I'm not a very political creature. Okay, that's an understatement. I vote, but I can't remember ever voting happily. I don't like any politicians by nature. My mom instilled that in me, declaring that "Politics is dirty business" and that no one gets elected without owing a lot of people a lot of favors. I figure, like all the stuff Mom told me, this is true.
With that, I do like America. It's been a good idea so far, despite things like school lunch programs, thong underwear and infomercials. We have a great and beautiful country and we, the people, have proved over and over again that we are generous, helpful, creative and pretty darn fun.
We sure aren't perfect though. We have yet to figure out to get health care to the people who need it the most without going bankrupt, how to wipe out the entire porn industry, or a way to keep teenage boys' pants up (oh, is THAT what belts are for???)
One of my very favorite people is a woman named Edith Stein. She's an official Saint, a martyr at Auschwitz. She was a far smarter woman than I, having studied phenomonological philosophy in her native Germany. (I can hardly spell "phenomonology", let alone understand it.) She said, of her nation prior to WWII, "The nation... doesn't simply need what we have. It needs what we are."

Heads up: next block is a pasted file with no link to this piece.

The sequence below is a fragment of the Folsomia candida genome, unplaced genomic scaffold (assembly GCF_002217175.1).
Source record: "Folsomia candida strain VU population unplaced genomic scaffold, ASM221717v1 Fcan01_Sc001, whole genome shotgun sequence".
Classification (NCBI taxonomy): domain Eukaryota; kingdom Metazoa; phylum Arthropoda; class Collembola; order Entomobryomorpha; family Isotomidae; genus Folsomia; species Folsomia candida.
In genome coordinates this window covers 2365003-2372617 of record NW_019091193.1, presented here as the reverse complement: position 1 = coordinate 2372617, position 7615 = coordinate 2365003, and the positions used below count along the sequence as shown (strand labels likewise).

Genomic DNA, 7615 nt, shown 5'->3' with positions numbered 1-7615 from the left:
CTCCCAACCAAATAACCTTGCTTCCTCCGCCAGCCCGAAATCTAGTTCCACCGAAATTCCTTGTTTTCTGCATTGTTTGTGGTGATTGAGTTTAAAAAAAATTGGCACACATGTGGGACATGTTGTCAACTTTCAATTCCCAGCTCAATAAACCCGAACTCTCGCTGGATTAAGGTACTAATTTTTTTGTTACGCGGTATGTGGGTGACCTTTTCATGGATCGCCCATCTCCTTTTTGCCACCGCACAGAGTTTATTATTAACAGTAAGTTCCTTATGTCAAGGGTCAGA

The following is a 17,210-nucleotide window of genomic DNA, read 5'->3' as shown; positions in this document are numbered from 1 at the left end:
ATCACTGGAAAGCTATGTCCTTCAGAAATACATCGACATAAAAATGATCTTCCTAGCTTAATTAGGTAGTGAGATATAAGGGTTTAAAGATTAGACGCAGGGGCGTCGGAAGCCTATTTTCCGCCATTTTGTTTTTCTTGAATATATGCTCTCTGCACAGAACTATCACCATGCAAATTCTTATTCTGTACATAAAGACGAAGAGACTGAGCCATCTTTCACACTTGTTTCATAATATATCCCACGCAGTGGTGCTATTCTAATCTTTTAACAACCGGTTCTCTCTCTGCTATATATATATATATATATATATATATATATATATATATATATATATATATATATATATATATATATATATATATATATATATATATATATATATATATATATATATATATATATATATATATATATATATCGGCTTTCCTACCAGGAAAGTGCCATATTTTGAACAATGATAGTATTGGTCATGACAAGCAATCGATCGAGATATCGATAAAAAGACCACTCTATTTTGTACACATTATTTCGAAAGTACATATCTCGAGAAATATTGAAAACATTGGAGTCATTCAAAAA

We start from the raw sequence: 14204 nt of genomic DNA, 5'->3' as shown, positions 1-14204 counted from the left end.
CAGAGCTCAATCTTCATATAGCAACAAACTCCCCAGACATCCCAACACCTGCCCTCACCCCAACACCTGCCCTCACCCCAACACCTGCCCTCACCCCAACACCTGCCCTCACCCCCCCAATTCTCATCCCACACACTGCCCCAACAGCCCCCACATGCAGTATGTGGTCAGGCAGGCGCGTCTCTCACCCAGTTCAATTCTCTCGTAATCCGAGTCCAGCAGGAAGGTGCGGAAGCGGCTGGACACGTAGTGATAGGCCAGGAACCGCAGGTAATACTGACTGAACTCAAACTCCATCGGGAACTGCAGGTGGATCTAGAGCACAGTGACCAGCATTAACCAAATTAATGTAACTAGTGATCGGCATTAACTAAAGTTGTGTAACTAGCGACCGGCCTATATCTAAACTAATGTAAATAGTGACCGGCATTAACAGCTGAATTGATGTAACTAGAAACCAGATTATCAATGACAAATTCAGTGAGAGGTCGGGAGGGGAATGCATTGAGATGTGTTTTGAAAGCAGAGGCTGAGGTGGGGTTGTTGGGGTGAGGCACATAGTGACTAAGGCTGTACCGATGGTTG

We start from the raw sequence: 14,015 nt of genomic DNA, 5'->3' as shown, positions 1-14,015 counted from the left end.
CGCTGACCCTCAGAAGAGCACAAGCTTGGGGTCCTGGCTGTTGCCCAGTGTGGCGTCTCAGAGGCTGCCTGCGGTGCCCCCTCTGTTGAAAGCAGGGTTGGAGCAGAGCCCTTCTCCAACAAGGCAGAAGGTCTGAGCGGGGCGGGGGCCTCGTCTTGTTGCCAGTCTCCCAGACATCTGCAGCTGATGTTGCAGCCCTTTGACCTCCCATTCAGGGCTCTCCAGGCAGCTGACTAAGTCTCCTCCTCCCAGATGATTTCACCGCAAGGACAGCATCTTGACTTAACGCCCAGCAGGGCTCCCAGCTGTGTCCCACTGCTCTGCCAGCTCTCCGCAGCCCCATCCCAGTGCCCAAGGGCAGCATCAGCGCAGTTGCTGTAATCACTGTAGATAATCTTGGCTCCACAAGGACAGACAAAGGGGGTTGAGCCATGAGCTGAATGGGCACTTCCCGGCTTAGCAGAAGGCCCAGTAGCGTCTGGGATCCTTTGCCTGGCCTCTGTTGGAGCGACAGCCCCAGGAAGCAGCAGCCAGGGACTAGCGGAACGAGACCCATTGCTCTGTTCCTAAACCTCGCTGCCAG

I think this is a great thing for Catholics and our fellow Christians to remember. If we are striving to be the people of Christ, true disciples, we will indeed impact our nation. We will change our homes, our towns and cities, and our country. We can really, really mean, "Your Kingdom come, Your will be done, on earth as it is in Heaven." And in doing His will, we can become exactly what our nation needs: people of Truth and goodness, life and joy. At a time in America where the stuff we have seems to be SO important, we need to remember that who we are is what is needed most. A really smart lady told me so.